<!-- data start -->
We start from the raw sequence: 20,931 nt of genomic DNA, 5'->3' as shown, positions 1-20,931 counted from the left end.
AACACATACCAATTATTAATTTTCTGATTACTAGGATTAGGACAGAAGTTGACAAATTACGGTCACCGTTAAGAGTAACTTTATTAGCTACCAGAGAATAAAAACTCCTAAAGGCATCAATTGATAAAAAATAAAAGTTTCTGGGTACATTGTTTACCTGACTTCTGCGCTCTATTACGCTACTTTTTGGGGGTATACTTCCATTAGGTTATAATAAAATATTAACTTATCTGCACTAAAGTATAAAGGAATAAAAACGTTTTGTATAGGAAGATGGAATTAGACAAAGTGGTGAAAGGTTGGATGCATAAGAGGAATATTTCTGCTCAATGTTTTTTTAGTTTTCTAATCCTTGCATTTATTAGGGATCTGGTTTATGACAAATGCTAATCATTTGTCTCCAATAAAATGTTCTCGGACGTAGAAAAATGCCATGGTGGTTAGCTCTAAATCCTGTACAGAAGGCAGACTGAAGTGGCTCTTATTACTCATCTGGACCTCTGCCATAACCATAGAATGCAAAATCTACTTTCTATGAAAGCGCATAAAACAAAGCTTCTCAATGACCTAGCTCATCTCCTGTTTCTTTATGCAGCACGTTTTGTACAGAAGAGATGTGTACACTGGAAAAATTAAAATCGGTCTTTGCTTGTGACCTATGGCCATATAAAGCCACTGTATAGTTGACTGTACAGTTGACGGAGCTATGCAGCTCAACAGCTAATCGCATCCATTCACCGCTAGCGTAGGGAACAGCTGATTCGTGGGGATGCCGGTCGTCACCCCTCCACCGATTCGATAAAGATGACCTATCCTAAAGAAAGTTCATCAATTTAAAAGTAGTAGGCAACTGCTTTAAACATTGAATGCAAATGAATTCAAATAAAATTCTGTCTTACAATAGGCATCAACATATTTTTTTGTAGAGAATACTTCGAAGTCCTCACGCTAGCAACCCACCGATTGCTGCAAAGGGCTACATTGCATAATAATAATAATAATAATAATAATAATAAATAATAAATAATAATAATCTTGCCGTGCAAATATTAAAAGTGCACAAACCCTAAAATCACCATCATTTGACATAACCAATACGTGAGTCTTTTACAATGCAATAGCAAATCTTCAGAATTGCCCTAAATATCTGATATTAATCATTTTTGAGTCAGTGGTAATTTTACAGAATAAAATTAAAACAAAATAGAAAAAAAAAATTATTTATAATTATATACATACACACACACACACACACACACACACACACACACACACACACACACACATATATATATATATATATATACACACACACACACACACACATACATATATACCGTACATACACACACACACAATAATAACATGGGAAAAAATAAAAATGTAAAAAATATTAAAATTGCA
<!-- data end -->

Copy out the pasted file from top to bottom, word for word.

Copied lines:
We start from the raw sequence: 20,931 nt of genomic DNA, 5'->3' as shown, positions 1-20,931 counted from the left end.
AACACATACCAATTATTAATTTTCTGATTACTAGGATTAGGACAGAAGTTGACAAATTACGGTCACCGTTAAGAGTAACTTTATTAGCTACCAGAGAATAAAAACTCCTAAAGGCATCAATTGATAAAAAATAAAAGTTTCTGGGTACATTGTTTACCTGACTTCTGCGCTCTATTACGCTACTTTTTGGGGGTATACTTCCATTAGGTTATAATAAAATATTAACTTATCTGCACTAAAGTATAAAGGAATAAAAACGTTTTGTATAGGAAGATGGAATTAGACAAAGTGGTGAAAGGTTGGATGCATAAGAGGAATATTTCTGCTCAATGTTTTTTTAGTTTTCTAATCCTTGCATTTATTAGGGATCTGGTTTATGACAAATGCTAATCATTTGTCTCCAATAAAATGTTCTCGGACGTAGAAAAATGCCATGGTGGTTAGCTCTAAATCCTGTACAGAAGGCAGACTGAAGTGGCTCTTATTACTCATCTGGACCTCTGCCATAACCATAGAATGCAAAATCTACTTTCTATGAAAGCGCATAAAACAAAGCTTCTCAATGACCTAGCTCATCTCCTGTTTCTTTATGCAGCACGTTTTGTACAGAAGAGATGTGTACACTGGAAAAATTAAAATCGGTCTTTGCTTGTGACCTATGGCCATATAAAGCCACTGTATAGTTGACTGTACAGTTGACGGAGCTATGCAGCTCAACAGCTAATCGCATCCATTCACCGCTAGCGTAGGGAACAGCTGATTCGTGGGGATGCCGGTCGTCACCCCTCCACCGATTCGATAAAGATGACCTATCCTAAAGAAAGTTCATCAATTTAAAAGTAGTAGGCAACTGCTTTAAACATTGAATGCAAATGAATTCAAATAAAATTCTGTCTTACAATAGGCATCAACATATTTTTTTGTAGAGAATACTTCGAAGTCCTCACGCTAGCAACCCACCGATTGCTGCAAAGGGCTACATTGCATAATAATAATAATAATAATAATAATAATAAATAATAAATAATAATAATCTTGCCGTGCAAATATTAAAAGTGCACAAACCCTAAAATCACCATCATTTGACATAACCAATACGTGAGTCTTTTACAATGCAATAGCAAATCTTCAGAATTGCCCTAAATATCTGATATTAATCATTTTTGAGTCAGTGGTAATTTTACAGAATAAAATTAAAACAAAATAGAAAAAAAAAATTATTTATAATTATATACATACACACACACACACACACACACACACACACACACACACACACACACACATATATATATATATATATATACACACACACACACACACACATACATATATACCGTACATACACACACACACAATAATAACATGGGAAAAAATAAAAATGTAAAAAATATTAAAATTGCA